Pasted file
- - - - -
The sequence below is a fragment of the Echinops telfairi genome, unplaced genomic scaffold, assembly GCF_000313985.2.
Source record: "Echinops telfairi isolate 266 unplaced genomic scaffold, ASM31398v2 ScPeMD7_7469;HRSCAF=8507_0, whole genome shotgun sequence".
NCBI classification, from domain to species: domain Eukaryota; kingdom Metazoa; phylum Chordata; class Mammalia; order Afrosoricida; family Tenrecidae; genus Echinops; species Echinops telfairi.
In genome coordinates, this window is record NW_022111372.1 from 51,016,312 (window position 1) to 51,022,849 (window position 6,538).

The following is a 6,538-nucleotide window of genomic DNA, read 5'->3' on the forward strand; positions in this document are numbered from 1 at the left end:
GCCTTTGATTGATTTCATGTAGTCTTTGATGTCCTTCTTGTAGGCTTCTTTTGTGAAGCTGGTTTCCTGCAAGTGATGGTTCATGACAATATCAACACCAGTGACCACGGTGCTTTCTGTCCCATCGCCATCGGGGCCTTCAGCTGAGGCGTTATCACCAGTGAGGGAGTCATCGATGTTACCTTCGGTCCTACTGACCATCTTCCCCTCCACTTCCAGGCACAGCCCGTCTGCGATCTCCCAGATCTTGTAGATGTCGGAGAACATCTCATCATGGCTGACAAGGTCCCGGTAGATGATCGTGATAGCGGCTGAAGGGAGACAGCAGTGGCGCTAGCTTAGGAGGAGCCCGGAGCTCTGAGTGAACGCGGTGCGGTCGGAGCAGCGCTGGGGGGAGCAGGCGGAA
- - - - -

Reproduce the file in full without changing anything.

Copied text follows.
The sequence below is a fragment of the Echinops telfairi genome, unplaced genomic scaffold, assembly GCF_000313985.2.
Source record: "Echinops telfairi isolate 266 unplaced genomic scaffold, ASM31398v2 ScPeMD7_7469;HRSCAF=8507_0, whole genome shotgun sequence".
NCBI classification, from domain to species: domain Eukaryota; kingdom Metazoa; phylum Chordata; class Mammalia; order Afrosoricida; family Tenrecidae; genus Echinops; species Echinops telfairi.
In genome coordinates, this window is record NW_022111372.1 from 51,016,312 (window position 1) to 51,022,849 (window position 6,538).

The following is a 6,538-nucleotide window of genomic DNA, read 5'->3' on the forward strand; positions in this document are numbered from 1 at the left end:
GCCTTTGATTGATTTCATGTAGTCTTTGATGTCCTTCTTGTAGGCTTCTTTTGTGAAGCTGGTTTCCTGCAAGTGATGGTTCATGACAATATCAACACCAGTGACCACGGTGCTTTCTGTCCCATCGCCATCGGGGCCTTCAGCTGAGGCGTTATCACCAGTGAGGGAGTCATCGATGTTACCTTCGGTCCTACTGACCATCTTCCCCTCCACTTCCAGGCACAGCCCGTCTGCGATCTCCCAGATCTTGTAGATGTCGGAGAACATCTCATCATGGCTGACAAGGTCCCGGTAGATGATCGTGATAGCGGCTGAAGGGAGACAGCAGTGGCGCTAGCTTAGGAGGAGCCCGGAGCTCTGAGTGAACGCGGTGCGGTCGGAGCAGCGCTGGGGGGAGCAGGCGGAA